In a significant victory for digital music companies, a New York appeals court rejected an attempt by members of the 1960s band the Turtles to claim a new sort of copyright for decades-old sound recordings such as the hit song Happy Together.
In a 5-2 decision, the New York State Court of Appeals sided with SiriusXM, which had argued that the issue of royalty payments was determined by the federal Copyright Act and that an alleged state copyright for pre-1972 sound recordings did not exist.
The ruling comes weeks after a settlement between the Turtles members, who are best known as Flo and Eddie, and SiriusXM in a related lawsuit in California. That settlement, which also covers class action claims on behalf of other performers, called for payouts of up to $99 million—an amount that is likely to be reduced as a result of Tuesday's appeals court ruling.
In the decision, Judge Leslie Stein pointed out an argument that has long been made by digital music companies: If a state copyright for pre-1972 recordings exists, why did the music industry wait so long to try to enforce it? Stein also suggests the granting of a new right could interfere with a complex royalty scheme created by Congress to balance competing interests. Here are some key bits from the ruling:
Indeed, it would be illogical to conclude that the right of public performance would have existed for decades without the courts recognizing such a right as a matter of state common law, and in the absence of any artist or record company attempting to enforce that right in this state until now [...]
Simply stated, New York's common-law copyright has never recognized a right of public performance for pre-1972 sound recordings. Because the consequences of doing so could be extensive and far-reaching, and there are many competing interests at stake, which we are not equipped to address, we decline to create such a right for the first time now. Even the District Court here, while finding the existence of a common-law copyright of public performance in sound recordings, acknowledged that such a right was "unprecedented," would upset settled expectations, and would "have significant economic consequences" ... Under these circumstances, the recognition of such a right should be left to the legislature.
More broadly, the law over state copyright in sound recordings—including whether such a right even exists at all—remains a scrambled mess. In California, a lower court judge sided with the Turtles on the issue, though the case is now on appeal there, while SiriusXM has the upper hand in similar litigation in Florida.
Tuesday's ruling may also increase the chance the issue could end up at the Supreme Court. Even though the cases turn on questions of individual state laws, SiriusXM has also raised the question of whether such laws — if they create a new form of state copyright — could interfere with interstate commerce.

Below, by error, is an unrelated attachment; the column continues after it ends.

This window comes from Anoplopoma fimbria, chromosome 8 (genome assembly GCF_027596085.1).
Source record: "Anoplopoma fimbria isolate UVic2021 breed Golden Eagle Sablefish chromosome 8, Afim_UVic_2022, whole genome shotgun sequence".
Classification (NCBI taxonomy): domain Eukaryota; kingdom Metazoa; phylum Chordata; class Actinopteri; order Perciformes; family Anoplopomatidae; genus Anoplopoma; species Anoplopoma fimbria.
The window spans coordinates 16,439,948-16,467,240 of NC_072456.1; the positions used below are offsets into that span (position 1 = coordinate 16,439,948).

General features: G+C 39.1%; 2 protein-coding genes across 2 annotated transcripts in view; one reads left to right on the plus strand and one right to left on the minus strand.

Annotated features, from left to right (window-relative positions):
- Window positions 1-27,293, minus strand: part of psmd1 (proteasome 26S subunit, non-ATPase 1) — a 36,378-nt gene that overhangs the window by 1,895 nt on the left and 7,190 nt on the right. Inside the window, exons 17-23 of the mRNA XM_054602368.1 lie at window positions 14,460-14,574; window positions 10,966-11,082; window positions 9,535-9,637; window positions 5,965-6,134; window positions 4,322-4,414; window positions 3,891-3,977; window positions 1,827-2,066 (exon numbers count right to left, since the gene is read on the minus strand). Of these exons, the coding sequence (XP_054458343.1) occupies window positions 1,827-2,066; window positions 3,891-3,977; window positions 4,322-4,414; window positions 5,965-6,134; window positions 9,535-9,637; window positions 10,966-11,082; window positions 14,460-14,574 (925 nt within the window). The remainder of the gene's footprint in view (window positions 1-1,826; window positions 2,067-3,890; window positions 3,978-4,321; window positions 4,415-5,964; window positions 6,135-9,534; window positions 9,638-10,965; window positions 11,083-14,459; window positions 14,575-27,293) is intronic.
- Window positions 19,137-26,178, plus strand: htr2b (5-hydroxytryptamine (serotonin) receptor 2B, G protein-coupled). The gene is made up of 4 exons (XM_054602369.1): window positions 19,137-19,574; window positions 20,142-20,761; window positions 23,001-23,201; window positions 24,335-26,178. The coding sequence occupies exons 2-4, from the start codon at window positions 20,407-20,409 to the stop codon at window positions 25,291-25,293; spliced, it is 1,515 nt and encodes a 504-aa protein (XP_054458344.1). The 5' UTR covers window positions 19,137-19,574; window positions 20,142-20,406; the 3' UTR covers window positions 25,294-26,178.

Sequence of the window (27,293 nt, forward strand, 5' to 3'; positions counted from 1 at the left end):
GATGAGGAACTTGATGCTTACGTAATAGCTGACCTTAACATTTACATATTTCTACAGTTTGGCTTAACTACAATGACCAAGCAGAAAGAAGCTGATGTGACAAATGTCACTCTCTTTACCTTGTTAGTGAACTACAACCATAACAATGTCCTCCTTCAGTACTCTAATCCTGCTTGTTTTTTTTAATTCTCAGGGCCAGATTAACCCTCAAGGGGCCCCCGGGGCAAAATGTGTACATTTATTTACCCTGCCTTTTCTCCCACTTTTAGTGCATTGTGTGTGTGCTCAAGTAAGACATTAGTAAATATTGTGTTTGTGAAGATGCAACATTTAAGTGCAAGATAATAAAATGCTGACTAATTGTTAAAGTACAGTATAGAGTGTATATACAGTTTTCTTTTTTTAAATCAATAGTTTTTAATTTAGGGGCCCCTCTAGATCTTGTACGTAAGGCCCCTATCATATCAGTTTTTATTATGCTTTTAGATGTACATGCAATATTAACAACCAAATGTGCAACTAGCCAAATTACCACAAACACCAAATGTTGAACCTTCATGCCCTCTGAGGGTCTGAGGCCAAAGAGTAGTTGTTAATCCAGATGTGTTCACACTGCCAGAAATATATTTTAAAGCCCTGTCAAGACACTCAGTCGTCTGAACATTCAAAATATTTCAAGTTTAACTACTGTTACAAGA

A SiriusXM spokesperson declined to comment on the ruling.
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Despite the ongoing legal questions, the music industry has so far prevailed by using the uncertainty as leverage to pressure digital music companies into settlements. Record labels have reached deals worth hundreds of millions not only with SiriusXM but also with Pandora. Meanwhile, other groups—including the Turtles—are pursuing a sprawling number of class action suits, some of which target companies like Apple and YouTube that also play pre-1972 recordings.
The fight over royalties has also been the subject of pitched PR battles. The music industry, including the likes of the Turtles, has often portrayed digital music companies like Pandora as getting rich at the expense of musicians and failing to pay a fair share. But such arguments typically fail to acknowledge that digital companies may a much higher royalty rate than AM/FM stations (which do not have to pay so-called "performance rights") or that any company must pay the songwriter of pre-1972 works. There is also the question of whether it's sound policy to require digital music companies, and by extension consumers, to pay a new sort of tax for music that is 50 years old—rather than directing such money at younger or up-and-coming performers.
Correction: an earlier version of this story incorrectly said Tuesday's ruling came from the Second Circuit Court of Appeals, and named the judge as Sidney (not Leslie) Stein.